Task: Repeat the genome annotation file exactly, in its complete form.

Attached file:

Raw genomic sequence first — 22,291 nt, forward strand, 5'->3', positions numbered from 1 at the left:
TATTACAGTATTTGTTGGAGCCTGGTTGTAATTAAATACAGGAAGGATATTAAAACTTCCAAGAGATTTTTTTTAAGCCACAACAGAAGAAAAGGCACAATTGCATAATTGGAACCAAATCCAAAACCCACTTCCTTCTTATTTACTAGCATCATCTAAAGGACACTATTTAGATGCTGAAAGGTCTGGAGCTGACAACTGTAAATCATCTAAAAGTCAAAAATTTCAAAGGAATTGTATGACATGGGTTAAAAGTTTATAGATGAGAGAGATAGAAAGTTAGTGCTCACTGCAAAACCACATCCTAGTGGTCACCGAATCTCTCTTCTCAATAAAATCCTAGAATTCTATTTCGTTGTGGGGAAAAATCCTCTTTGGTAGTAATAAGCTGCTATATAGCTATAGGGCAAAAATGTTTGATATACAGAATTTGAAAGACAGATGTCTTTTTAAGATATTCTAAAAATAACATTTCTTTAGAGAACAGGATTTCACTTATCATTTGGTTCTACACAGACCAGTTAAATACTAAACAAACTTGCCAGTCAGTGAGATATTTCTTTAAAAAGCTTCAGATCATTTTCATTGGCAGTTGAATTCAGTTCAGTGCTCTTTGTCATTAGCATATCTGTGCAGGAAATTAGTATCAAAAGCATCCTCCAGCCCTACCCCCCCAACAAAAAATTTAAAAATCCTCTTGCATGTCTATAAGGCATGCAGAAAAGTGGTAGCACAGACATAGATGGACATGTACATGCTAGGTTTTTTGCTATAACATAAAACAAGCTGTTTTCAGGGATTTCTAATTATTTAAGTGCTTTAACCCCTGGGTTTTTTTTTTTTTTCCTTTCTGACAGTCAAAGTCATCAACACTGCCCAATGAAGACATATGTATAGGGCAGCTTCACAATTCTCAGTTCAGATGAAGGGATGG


Raw genomic sequence first — 22,291 nt, forward strand, 5'->3', positions numbered from 1 at the left:
TATTACAGTATTTGTTGGAGCCTGGTTGTAATTAAATACAGGAAGGATATTAAAACTTCCAAGAGATTTTTTTTAAGCCACAACAGAAGAAAAGGCACAATTGCATAATTGGAACCAAATCCAAAACCCACTTCCTTCTTATTTACTAGCATCATCTAAAGGACACTATTTAGATGCTGAAAGGTCTGGAGCTGACAACTGTAAATCATCTAAAAGTCAAAAATTTCAAAGGAATTGTATGACATGGGTTAAAAGTTTATAGATGAGAGAGATAGAAAGTTAGTGCTCACTGCAAAACCACATCCTAGTGGTCACCGAATCTCTCTTCTCAATAAAATCCTAGAATTCTATTTCGTTGTGGGGAAAAATCCTCTTTGGTAGTAATAAGCTGCTATATAGCTATAGGGCAAAAATGTTTGATATACAGAATTTGAAAGACAGATGTCTTTTTAAGATATTCTAAAAATAACATTTCTTTAGAGAACAGGATTTCACTTATCATTTGGTTCTACACAGACCAGTTAAATACTAAACAAACTTGCCAGTCAGTGAGATATTTCTTTAAAAAGCTTCAGATCATTTTCATTGGCAGTTGAATTCAGTTCAGTGCTCTTTGTCATTAGCATATCTGTGCAGGAAATTAGTATCAAAAGCATCCTCCAGCCCTACCCCCCCAACAAAAAATTTAAAAATCCTCTTGCATGTCTATAAGGCATGCAGAAAAGTGGTAGCACAGACATAGATGGACATGTACATGCTAGGTTTTTTGCTATAACATAAAACAAGCTGTTTTCAGGGATTTCTAATTATTTAAGTGCTTTAACCCCTGGGTTTTTTTTTTTTTTCCTTTCTGACAGTCAAAGTCATCAACACTGCCCAATGAAGACATATGTATAGGGCAGCTTCACAATTCTCAGTTCAGATGAAGGGATGG